Can Julia Roberts come back on her own terms?


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The feeling around Hollywood lately is that Sandra Bullock has in some ways walked off with Julia Roberts’ career. The actress opted for “The Proposal” after Roberts passed and starred in “The Blind Side,” which had been first offered to Roberts back when the film was at Fox.

Roberts has instead decided to focus on her family, stepping back in to the limelight mainly to play supporting parts in movies like “Charlie Wilson’s War” and ensemble roles like the one she has in the upcoming Garry Marshall flick “Valentine’s Day” (which, as those ubiquitous TV ads have shown, has Roberts playing a soldier who flirts outrageously with Bradley Cooper).


‘Duplicity” last year marked a comeback of sorts, but while the complex thriller impressed the critics, regular Joes appear to have found the tale of two corporate spies a little remote.

Now comes word that Roberts is taking on another lead role, with “Charlie Wilson’s War” buddy Tom Hanks writing and directing a movie for the two of them about a man re-inventing his life at middle age. The man endures a midlife crisis and joins a kids’ Vespa gang; Roberts plays an instructor at a school that Hanks’ character enrolls in. (Clearly the midlife-crisis theme is resonant for Hanks – he also owns the rights to the book “How Starbucks Changed My Life,” a memoir about a man who goes to work at Starbucks at age 63 after he was diagnosed with a brain tumor.)

Fans (this writer included) tend to feel like it’s been a long time since they’ve gotten their fix of the big wide smile and the whole smiling-through-tears moment that seems to come in every commercial movie she does, from “Pretty Woman” to “Notting Hill.”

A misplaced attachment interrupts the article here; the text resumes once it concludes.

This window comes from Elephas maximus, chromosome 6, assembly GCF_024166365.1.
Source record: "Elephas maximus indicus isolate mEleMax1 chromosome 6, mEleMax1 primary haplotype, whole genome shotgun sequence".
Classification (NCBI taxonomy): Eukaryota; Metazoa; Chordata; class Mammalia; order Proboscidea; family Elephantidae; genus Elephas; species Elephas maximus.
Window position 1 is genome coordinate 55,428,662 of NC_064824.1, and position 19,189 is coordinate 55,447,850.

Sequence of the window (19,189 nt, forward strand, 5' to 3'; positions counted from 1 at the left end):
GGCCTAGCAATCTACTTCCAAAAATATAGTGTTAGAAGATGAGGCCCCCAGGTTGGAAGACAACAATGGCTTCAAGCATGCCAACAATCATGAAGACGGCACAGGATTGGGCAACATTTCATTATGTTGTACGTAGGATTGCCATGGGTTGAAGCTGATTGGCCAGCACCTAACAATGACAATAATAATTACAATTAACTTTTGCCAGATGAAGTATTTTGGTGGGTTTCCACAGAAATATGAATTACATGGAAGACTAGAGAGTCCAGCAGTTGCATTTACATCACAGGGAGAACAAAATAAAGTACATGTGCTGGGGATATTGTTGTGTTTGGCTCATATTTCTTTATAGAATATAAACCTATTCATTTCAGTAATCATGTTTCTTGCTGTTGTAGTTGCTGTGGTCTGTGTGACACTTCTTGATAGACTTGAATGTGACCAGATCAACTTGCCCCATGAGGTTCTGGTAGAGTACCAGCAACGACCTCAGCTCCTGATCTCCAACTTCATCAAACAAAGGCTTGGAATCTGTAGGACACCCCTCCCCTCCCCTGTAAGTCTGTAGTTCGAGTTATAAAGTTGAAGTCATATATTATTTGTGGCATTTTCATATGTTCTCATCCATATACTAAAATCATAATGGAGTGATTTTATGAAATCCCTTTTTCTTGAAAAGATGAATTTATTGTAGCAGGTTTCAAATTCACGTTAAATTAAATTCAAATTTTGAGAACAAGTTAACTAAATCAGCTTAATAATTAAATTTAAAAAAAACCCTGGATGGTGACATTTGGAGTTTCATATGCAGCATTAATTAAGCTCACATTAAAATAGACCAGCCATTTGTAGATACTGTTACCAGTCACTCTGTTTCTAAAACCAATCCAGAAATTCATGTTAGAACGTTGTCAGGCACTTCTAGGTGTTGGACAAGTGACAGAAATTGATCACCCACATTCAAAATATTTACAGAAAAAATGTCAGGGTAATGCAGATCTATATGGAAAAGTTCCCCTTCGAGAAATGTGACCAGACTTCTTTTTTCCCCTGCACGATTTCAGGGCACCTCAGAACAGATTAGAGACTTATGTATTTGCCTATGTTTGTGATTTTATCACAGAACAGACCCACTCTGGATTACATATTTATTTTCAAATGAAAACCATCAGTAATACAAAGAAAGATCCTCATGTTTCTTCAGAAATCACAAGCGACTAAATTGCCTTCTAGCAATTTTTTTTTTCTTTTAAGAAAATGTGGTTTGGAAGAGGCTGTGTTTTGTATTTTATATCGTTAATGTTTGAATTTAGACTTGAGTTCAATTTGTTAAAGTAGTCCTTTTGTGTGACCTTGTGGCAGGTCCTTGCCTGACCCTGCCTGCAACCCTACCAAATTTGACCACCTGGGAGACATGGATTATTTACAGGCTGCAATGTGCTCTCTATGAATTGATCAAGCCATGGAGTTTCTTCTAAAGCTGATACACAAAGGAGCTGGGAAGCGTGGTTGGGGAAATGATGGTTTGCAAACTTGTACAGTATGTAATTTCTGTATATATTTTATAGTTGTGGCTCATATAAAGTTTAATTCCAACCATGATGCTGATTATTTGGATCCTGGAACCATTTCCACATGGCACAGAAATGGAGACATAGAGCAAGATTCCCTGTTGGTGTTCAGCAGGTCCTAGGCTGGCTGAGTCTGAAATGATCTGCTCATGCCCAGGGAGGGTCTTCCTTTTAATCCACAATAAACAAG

Of course, the more limited work schedule is not just a family thing for Roberts. She’s now choosing her films on a lot more than their commercial appeal, taking on ambitious projects that offer her the chance to play meatier roles.

In August, she’ll be seen doing just that when “Eat, Pray, Love,” the adaptation of Elizabeth Gilbert’s bestselling memoir about a woman who travels the globe after her divorce, hits the screen. That movie has general appeal and should stoke fan interest (especially the pairing of Roberts and Javier Bardem). But directed by “Nip/Tuck” creator Ryan Murphy, it also appears to be the kind of film that works in Roberts’ interest in more prestige fare.

Last spring, Roberts told this paper that she can’t imagine herself recycling the romantic rescue tropes that endeared her to audiences in the ‘90s. “I can’t play those parts anymore,” she said. “It just doesn’t work for me at 41, with three kids and happily married.”


But as the skyrocketing careers of Sandra Bullock and Meryl Streep have demonstrated recently, in contemporary you can also tell real stories about women over 40 that have genuine broad appeal. You can be, in other words, the new Julia Roberts.

-- Rachel Abramowitz